Library Volunteer Adam McFarren has sent us this book review for your enjoyment and edification. If you have a book review you’d like to submit, just shoot us an email at firstname.lastname@example.org
Here in Colorado the winter season will soon be upon us, and already the backcountry has seen a handful of avalanche accidents. If you’re interested in reviewing the fundamentals of avalanche safety, but can’t quite bring yourself to pick up and read or re-read one of the standard textbooks, you might try Jill Fredston’s Snowstruck instead.
Snowstruck opens with an in-depth tale of an avalanche hitting the town of Cordova, Alaska. The individual character’s stories are told with an emphasis on what they were thinking and feeling and how that impacted the decisions they made. The style here mirrors the incident reporting in Laurence Gonzales’s book Deep Survival.
After the action-packed opening chapter, Fredston backs off the intensity level and tells the story of her own arrival in Alaska and initial involvement with avalanche studies. Her future husband, Doug Fesler, is also introduced with his own background story. Readers of Jill’s Rowing to Latitude will find most of this information familiar, possibly even redundant.
Doug’s research combing through the old newspapers of Alaska produces a solid history of avalanche paths in Alaska. Skeptical whenever someone reports, after an accident, that this slope has never slid before his research often reveals just how short our collective memory is. Those lessons unlearned lead naturally into describing the avalanche safety courses she and Doug teach to all the backcountry recreationalists, where the couple can “teach them enough to stay alive, but also warn plainly that attitude and overconfidence can kill. . .” This section stands on its own as an excellent summary of a current avalanche level one course.
A chapter on risks and how people process and rank them might leave you wondering what chance we have of ever reducing avalanche accidents. Especially after Jill relates the accident her own husband had caused by a bad choice in terrain management.
A needed chapter of levity follows as Jill describes her experiences with Hollywood. Avalanches are set off by loud noises in silly plot devices and her husband works as a stunt double, wrestling a stuffed animal. More seriously she discusses the logistics of capturing an oncoming avalanche with an armored camera loaded with only 2 minutes worth of film. Timing is critical as explosive fuses and the egg- timer-and-rat-trap-triggered camera must be precisely coordinated to get the shot.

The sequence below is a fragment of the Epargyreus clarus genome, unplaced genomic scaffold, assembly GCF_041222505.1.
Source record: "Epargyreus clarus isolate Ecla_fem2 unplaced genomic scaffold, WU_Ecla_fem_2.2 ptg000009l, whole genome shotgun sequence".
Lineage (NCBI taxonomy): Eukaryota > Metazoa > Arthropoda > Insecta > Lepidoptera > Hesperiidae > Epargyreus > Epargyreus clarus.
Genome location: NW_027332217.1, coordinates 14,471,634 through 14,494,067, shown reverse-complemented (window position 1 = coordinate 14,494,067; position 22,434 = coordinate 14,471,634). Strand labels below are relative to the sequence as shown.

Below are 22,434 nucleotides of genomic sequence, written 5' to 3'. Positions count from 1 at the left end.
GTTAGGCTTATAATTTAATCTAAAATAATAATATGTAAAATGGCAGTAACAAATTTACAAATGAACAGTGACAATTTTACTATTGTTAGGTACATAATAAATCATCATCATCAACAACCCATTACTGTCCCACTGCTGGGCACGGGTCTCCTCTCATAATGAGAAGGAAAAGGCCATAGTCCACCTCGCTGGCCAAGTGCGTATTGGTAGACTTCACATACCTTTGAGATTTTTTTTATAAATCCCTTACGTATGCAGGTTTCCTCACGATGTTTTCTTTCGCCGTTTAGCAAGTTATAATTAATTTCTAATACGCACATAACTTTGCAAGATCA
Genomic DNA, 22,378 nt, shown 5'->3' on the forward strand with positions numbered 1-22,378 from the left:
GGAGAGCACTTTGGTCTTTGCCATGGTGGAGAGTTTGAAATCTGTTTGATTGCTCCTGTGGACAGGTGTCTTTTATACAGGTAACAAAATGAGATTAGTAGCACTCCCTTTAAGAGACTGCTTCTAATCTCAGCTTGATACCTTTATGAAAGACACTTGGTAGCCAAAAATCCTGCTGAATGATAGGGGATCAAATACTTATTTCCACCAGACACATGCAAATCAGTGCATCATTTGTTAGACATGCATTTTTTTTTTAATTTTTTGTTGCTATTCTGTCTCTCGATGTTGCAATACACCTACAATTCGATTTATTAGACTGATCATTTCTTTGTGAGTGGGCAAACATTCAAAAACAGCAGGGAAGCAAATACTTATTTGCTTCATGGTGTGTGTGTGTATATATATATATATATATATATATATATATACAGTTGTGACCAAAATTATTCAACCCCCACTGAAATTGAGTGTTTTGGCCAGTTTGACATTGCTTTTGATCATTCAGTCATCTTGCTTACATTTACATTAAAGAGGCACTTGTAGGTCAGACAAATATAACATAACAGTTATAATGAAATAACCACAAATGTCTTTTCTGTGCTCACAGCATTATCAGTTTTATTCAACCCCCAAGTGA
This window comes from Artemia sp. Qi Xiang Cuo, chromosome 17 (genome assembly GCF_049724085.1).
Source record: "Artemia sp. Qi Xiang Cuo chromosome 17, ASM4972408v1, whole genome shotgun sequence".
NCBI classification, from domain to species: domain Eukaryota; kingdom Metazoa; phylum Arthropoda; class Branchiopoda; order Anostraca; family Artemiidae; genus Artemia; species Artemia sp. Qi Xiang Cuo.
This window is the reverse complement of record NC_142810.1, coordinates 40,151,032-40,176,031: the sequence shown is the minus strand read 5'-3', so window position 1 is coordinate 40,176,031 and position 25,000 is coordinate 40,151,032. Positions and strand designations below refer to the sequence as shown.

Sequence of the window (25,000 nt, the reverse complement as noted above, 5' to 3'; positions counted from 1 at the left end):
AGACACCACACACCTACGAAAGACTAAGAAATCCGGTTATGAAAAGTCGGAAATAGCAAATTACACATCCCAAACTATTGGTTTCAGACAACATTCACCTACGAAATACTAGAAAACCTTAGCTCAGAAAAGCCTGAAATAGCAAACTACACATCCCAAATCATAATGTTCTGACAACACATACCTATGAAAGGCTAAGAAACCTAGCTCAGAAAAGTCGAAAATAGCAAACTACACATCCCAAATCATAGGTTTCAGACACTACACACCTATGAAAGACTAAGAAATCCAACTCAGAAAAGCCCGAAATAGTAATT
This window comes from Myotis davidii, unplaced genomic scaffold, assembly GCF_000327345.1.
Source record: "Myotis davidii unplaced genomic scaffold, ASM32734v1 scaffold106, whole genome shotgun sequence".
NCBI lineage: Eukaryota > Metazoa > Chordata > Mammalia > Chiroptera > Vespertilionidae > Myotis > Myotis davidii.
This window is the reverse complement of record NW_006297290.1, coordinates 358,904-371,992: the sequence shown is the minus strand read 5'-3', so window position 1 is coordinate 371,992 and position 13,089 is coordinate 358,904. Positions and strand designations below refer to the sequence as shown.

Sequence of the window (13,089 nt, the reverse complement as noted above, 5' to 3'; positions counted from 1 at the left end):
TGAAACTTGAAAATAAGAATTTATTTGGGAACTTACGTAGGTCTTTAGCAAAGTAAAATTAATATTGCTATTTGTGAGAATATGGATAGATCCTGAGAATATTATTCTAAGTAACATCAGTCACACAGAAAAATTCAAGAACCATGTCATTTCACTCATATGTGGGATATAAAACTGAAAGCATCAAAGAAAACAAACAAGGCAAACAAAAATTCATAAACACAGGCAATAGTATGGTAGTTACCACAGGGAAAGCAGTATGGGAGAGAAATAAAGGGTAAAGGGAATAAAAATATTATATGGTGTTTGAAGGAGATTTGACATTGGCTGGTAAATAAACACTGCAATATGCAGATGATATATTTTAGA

Fredston also covers the role of an avalanche forecaster in protecting transportation corridors and utilities, responsibilities the backcountry enthusiast probably doesn’t think much about when reading the daily condition reports. Imagine the will required to convince construction crews that the slopes above them are safe since they’ve already ran, or alternately, telling their bosses the cost of this project just went up since the conditions are too dangerous to work today. And after a long day of accident investigations you’ve got to try and explain the phenomena to a reporter looking for simple answers.
One of the more visceral tales concerns the aftermath of a snowmobile highmarking-triggered avalanche and the close knit family of the victim. Emotions threaten control of the rescue as efforts are delayed due to new wind loading above the accident site. The family seems ready for a vigilante-style attempt to save their brother, without understanding the danger. In recounting the search, Fredston slips in a few lessons about the variable worth of search dogs and probe lines.
While Jill and Doug are forced to face their own morality after a helicopter crash, Jill refuses to limit the subject to their own incident. Instead she discusses the rescuers who “may be imploding with denial, rage, depression, and grief.” There’s some raw feelings here, about remembering someone better as a corpse than a living person, perceiving a relative’s questions as jabs and knowing that the death needn’t have happened.
Avalanches are inevitable, but humans don’t have to be in their destructive path. There is little mystery behind why we might take risks just for a few hours on a bluebird powder day. More perplexing is why we choose to live in known avalanche paths as the residents of portions of Juneau have done. Jill Fredston doesn’t understand this behavior, but all her work has taught her not to be surprised by it.
Snowstruck doesn’t cover any new ground in terrain selection, group protocols or rescue techniques. It’s decidedly not a text book. What it is, is an excellent narrative that’ll likely stick in your mind and
remind you why you wear your beacon and back away from some slopes.
Lessons in humility should always be welcome, especially when written this well.